OLEAN, NY — Demonstrators gathered on the fringes of Lincoln Park between 6:30 and 8:30 Saturday evening to protest police brutality against people of color and to lobby for social justice.

Approximately 20 protesters, coming and going over the two-hour period, displayed signs hand lettered with slogans such as “Justice for Jacob” and “Black Lives Matter” to drivers and passengers coming through the roundabout at East State and South Union streets.

Lincoln Park has been the site of a few Black Lives Matter rallies since the end of May; one rally was held in Franchot Park in June. Saturday's came in the wake of police shooting and injuring 29-year-old Jacob Blake in Kenosha, Wisconsin.

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A leader in the event, Olean Racial Justice Coalition administrator Taha Pascucci explained, “And we are here because we want social justice and equality here in Olean and to give back to the community, and we have got a lot of people here to show support.”

Pascucci, who is 23, said that the demonstrators, who were from Olean, Ellicottville, Allegany and parts of southern New York and northern Pennsylvania, heard and saw a mixture of positive and negative responses from drivers and passengers who yelled phrases such as “cops lives matter too” and “all lives matter.”

“There have been a lot of people that have shown support just by giving a thumbs up, giving a peace sign and then beeping,” Pascucci said. “And there have also been a lot of people flicking us off and telling us to get jobs, calling us tools, calling us the A-word, and it is hard to say if we are getting more support or not.”

McKean County Democrats member Jenna Green explained why she attended. “We came out because we just want to spread love and acceptance, and we want everyone to know they are okay, and they matter,” she said.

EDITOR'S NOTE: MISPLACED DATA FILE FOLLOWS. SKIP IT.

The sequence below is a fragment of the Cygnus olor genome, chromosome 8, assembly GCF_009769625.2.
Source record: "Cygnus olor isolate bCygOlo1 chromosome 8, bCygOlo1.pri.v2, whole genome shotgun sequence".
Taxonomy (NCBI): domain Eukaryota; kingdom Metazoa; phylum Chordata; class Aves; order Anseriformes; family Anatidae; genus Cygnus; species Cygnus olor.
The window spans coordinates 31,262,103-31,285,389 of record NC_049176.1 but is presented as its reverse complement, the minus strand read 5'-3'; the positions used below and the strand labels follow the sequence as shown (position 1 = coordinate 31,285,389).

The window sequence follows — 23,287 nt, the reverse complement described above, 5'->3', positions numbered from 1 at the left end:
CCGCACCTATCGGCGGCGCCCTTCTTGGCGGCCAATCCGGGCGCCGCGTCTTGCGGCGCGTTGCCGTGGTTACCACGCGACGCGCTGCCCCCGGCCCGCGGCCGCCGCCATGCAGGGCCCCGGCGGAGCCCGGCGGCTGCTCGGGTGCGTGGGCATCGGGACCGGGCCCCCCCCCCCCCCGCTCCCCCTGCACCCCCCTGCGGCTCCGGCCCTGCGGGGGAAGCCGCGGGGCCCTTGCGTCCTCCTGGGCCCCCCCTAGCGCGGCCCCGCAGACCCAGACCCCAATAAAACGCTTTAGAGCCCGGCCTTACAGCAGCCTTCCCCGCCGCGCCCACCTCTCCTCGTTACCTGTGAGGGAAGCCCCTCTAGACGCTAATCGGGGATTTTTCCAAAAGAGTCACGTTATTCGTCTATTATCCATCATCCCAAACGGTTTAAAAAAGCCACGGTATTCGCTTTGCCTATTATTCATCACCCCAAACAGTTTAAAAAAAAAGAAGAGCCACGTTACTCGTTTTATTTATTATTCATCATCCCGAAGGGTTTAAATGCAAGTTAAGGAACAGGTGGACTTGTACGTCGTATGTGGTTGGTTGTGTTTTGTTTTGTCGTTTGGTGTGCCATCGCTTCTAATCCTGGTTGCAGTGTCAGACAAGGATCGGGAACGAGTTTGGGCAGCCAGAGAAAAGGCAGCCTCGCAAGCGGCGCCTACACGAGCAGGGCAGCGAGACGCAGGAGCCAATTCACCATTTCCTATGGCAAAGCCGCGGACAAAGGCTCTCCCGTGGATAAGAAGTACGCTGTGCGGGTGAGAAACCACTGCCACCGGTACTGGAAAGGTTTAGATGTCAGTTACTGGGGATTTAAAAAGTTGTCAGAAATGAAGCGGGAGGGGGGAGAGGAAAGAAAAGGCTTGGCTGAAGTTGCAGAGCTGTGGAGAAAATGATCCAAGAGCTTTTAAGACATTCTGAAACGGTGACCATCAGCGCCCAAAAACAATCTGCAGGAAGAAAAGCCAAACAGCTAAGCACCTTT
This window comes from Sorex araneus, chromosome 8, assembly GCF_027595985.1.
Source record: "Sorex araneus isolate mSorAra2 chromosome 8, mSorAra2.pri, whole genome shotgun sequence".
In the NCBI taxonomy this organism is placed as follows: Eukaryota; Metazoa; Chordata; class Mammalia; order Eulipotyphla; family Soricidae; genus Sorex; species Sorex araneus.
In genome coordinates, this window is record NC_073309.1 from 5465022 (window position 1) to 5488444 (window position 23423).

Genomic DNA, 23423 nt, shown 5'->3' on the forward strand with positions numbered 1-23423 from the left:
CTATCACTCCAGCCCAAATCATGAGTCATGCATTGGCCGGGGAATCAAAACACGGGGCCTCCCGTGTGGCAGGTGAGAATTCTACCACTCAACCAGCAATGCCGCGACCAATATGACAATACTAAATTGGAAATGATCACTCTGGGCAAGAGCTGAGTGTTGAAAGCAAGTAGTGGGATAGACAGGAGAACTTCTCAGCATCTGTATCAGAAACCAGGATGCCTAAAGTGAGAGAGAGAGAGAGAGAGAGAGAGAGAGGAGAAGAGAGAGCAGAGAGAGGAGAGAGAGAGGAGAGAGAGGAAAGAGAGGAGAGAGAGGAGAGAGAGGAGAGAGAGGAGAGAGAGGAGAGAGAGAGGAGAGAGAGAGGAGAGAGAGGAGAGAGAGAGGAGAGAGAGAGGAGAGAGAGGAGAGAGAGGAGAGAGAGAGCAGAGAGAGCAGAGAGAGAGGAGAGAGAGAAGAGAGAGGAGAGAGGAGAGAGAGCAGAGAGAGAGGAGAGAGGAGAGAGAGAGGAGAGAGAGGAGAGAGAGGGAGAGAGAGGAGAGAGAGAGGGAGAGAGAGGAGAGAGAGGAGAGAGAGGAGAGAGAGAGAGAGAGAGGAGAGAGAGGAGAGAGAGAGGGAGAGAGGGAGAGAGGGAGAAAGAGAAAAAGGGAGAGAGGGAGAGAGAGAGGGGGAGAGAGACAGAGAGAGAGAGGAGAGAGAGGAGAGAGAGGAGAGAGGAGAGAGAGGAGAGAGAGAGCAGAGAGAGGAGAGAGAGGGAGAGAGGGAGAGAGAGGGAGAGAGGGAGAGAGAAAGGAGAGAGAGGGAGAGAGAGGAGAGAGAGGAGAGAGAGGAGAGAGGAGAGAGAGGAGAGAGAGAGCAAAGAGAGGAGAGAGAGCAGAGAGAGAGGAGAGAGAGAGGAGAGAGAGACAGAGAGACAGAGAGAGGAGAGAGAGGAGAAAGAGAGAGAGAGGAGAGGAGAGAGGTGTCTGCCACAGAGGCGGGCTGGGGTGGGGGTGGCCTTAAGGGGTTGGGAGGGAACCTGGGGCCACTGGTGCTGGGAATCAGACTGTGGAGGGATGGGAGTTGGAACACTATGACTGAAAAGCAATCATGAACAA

Pascucci said the age of attendees at the rally ranged from approximately 16 to 60 and that was important because most are eligible to vote in the upcoming election.

“We are really trying to appeal to the age groups of 18 to 30,” Pascucci added. "These are the people that are going vote for our new elected officials and be our new elected officials, pushing and voting for change. But obviously, we want to appeal to everyone old and young.”

An unplanned appearance was made by St. Bonaventure University Women’s Basketball Assistant Coach Ryan Phillips, who passed by the rally, pulled over and joined.

“I was driving by getting dinner,” Phillips explained. “And I have been protesting in other places, and I decided this is more important than eating and decided to come over here and join.”

Phillips said after attending protests throughout the area, he has set a goal of having his team get involved in the marches and protests for social justice.

“It has been a mixed bag out here, and obviously, you have supporters and those who are still trying to figure out what their feelings are,” Phillips said. “But overall, I am hoping to get our team involved at St. Bonaventure.”

For Pascucci and the coalition, the work does not stop with a Saturday night demonstration. They have several short-term and long-term goals, nationally and locally.

“We want to make a difference here, and outside of Olean, as well," Pascucci said. "Our main long-term goals are for social justice and to be able to be a resource to the community and also a support system for people of color and minorities here in Olean. We just have so many other goals that it is difficult to stick to one long-term vision.”

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